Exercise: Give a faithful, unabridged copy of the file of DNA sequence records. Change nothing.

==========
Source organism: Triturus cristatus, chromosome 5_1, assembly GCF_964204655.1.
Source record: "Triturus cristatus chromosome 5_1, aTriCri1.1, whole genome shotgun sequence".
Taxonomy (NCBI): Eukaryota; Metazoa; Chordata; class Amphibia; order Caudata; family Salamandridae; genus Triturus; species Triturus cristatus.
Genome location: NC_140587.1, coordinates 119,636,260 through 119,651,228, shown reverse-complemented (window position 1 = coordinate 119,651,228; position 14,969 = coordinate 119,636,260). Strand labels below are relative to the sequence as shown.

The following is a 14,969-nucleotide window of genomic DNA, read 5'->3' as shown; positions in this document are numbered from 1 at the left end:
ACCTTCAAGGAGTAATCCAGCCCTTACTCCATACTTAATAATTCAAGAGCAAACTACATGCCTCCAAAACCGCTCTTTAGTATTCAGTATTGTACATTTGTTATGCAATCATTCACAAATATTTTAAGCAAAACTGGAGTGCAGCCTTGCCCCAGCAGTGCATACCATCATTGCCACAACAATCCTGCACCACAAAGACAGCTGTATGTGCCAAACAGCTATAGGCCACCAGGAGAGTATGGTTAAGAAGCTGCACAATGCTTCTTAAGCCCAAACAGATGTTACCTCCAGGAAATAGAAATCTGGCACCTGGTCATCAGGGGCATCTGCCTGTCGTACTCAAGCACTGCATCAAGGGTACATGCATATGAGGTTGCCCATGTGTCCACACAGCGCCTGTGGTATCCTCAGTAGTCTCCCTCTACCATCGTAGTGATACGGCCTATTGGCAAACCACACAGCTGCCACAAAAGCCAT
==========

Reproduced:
Source organism: Triturus cristatus, chromosome 5_1, assembly GCF_964204655.1.
Source record: "Triturus cristatus chromosome 5_1, aTriCri1.1, whole genome shotgun sequence".
Taxonomy (NCBI): Eukaryota; Metazoa; Chordata; class Amphibia; order Caudata; family Salamandridae; genus Triturus; species Triturus cristatus.
Genome location: NC_140587.1, coordinates 119,636,260 through 119,651,228, shown reverse-complemented (window position 1 = coordinate 119,651,228; position 14,969 = coordinate 119,636,260). Strand labels below are relative to the sequence as shown.

The following is a 14,969-nucleotide window of genomic DNA, read 5'->3' as shown; positions in this document are numbered from 1 at the left end:
ACCTTCAAGGAGTAATCCAGCCCTTACTCCATACTTAATAATTCAAGAGCAAACTACATGCCTCCAAAACCGCTCTTTAGTATTCAGTATTGTACATTTGTTATGCAATCATTCACAAATATTTTAAGCAAAACTGGAGTGCAGCCTTGCCCCAGCAGTGCATACCATCATTGCCACAACAATCCTGCACCACAAAGACAGCTGTATGTGCCAAACAGCTATAGGCCACCAGGAGAGTATGGTTAAGAAGCTGCACAATGCTTCTTAAGCCCAAACAGATGTTACCTCCAGGAAATAGAAATCTGGCACCTGGTCATCAGGGGCATCTGCCTGTCGTACTCAAGCACTGCATCAAGGGTACATGCATATGAGGTTGCCCATGTGTCCACACAGCGCCTGTGGTATCCTCAGTAGTCTCCCTCTACCATCGTAGTGATACGGCCTATTGGCAAACCACACAGCTGCCACAAAAGCCAT